In fact, the only time the Bear has come a cropper has been when he stopped being himself--as in the late '60s, when all hell was breaking loose around the country.
"I just didn't know how to handle the change, so I started to think we must be winnin' by outcoachin', and anytime you think that, that's when you will get your ass whipped," he says. "Why, before that, I ate with my quarterback every day, but I got outta that, and then along came that rebellious era; that dope era, that why-you-want-me-to-do-this era. The players wanted to be like every other student, and you can't be that way and win. You just can't.
"But the biggest thing was, I was just doin' a lousy job. So when I understood that, I read the riot act to them and got back to work myself. I changed my approach, too. I used to tell a player comin' in, now you're gonna have to be a little bit better player each day, and you're gonna have to do better in your academics and learn lessons every day. And if you do this, you'll be a better person and be able to take your place in society better than when you came here.
"But the kids changed, so now I start the other way, at the other end of the barrel. I tell a boy, if you're not a special kind of person when you come here, I don't want you. See how I turned it around? 'Course, I do still tell 'em if I can't love you and pat you and brag on you, I don't want you. I think I can do that better'n anybody."
What exactly? Do you mean, inspire?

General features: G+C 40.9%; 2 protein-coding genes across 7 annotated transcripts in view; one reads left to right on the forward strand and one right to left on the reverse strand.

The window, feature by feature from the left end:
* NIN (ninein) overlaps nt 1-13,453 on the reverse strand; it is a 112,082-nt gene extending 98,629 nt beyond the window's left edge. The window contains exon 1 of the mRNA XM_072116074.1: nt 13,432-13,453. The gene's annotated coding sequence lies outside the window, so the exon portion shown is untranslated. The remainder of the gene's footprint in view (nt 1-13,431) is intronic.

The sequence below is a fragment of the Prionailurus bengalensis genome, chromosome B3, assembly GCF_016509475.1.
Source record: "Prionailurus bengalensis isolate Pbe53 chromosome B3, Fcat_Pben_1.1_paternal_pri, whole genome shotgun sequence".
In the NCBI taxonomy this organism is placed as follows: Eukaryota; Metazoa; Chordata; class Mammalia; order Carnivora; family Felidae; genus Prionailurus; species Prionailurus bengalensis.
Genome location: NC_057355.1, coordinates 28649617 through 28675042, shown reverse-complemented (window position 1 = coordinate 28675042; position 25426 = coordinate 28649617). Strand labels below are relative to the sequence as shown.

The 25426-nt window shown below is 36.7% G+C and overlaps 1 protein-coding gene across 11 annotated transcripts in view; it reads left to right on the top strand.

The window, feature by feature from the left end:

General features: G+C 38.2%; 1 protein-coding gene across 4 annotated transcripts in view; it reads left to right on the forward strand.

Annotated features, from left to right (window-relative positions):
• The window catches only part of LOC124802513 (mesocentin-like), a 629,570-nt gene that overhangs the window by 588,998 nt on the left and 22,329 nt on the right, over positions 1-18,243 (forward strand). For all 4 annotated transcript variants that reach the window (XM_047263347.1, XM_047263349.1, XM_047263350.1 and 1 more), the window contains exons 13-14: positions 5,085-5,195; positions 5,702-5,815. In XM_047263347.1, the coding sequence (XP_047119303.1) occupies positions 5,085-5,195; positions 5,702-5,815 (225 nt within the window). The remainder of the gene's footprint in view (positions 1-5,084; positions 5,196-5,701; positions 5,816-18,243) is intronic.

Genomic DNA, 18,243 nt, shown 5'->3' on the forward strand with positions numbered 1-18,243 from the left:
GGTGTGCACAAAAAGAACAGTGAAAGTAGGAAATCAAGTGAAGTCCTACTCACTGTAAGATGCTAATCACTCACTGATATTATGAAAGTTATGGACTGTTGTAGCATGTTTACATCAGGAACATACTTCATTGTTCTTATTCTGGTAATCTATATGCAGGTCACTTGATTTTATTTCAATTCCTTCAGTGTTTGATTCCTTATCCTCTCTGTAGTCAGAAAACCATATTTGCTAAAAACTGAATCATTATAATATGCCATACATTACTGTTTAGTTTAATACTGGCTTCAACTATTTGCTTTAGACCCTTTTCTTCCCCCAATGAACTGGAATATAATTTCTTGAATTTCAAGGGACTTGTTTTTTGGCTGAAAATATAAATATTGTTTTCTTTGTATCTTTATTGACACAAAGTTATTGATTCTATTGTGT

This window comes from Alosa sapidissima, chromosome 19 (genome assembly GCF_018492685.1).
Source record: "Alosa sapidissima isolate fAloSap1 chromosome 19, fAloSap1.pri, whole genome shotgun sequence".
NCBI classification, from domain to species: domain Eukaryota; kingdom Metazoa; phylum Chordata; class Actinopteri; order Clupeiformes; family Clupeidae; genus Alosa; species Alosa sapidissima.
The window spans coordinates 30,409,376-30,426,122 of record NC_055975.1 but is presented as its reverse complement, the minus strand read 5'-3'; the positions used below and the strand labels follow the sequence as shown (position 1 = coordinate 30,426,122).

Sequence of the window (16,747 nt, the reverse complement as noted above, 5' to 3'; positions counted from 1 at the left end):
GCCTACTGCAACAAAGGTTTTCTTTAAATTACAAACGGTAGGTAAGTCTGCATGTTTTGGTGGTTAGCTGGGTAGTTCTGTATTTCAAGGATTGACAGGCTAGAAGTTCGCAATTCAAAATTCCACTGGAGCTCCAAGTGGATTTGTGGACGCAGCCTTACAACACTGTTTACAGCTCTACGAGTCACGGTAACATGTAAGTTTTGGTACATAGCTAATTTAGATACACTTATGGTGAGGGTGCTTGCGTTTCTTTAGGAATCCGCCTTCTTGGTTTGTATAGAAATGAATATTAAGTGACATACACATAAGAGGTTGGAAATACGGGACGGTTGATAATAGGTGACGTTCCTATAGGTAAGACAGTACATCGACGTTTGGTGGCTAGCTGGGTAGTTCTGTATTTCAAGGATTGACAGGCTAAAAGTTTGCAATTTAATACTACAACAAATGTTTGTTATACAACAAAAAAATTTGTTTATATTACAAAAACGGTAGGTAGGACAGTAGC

"I don't know. And if I did, I wouldn't tell you."
This season, as the Bear feared and as Alabama's relatively modest record attests--relative to other Crimson Tide teams, understand--he has been bedeviled by the pressures of the approaching record. At times he has betrayed his instincts and not pushed the Tide as vigorously as he believed he should for fear critics would accuse him of being selfish. It irks him, too, that the hullabaloo is somewhat manufactured.
"All I know is, I don't want to stop coaching and I don't want to stop winning, so we're gonna break the record unless I die," he says.
For now, though, there is no escaping the Hank Aaron or Pete Rose role he must play, by the numbers. Some alumni have donated a huge trailer, which is hauled back and forth between the two Tide stadiums, in Tuscaloosa and Birmingham, so that the Bear can address the world in style after each home game. The trailer looks rather like something a TV preacher might take on the road, with a choir. There are chairs for more than 100 press, who peer up toward where the Bear sits in something of a pulpit-type arrangement. There is a red carpet on the floor and a clapboard wall behind him and a $4,800 sound mixer to snare and amplify his mumbled responses.
Of course, the Bear has long been the center of a real cottage industry in Alabama, with all sorts of icons and other Coach Paul (Bear) Bryant collectibles being turned out. The approaching record has served as an excuse to manufacture a whole new generation of Bear keepsakes, all "315" models: cushions, calendars, bumper stickers, banners, buttons, kerchiefs, statues and those large foam hands with the index finger raised. For folks with more expensive tastes, there are busts, guaranteed to be of a "stonelike material," at $50, commemorative coins (peaking at $1,250 for a platinum job) and paintings and original sculpture up to $4,500.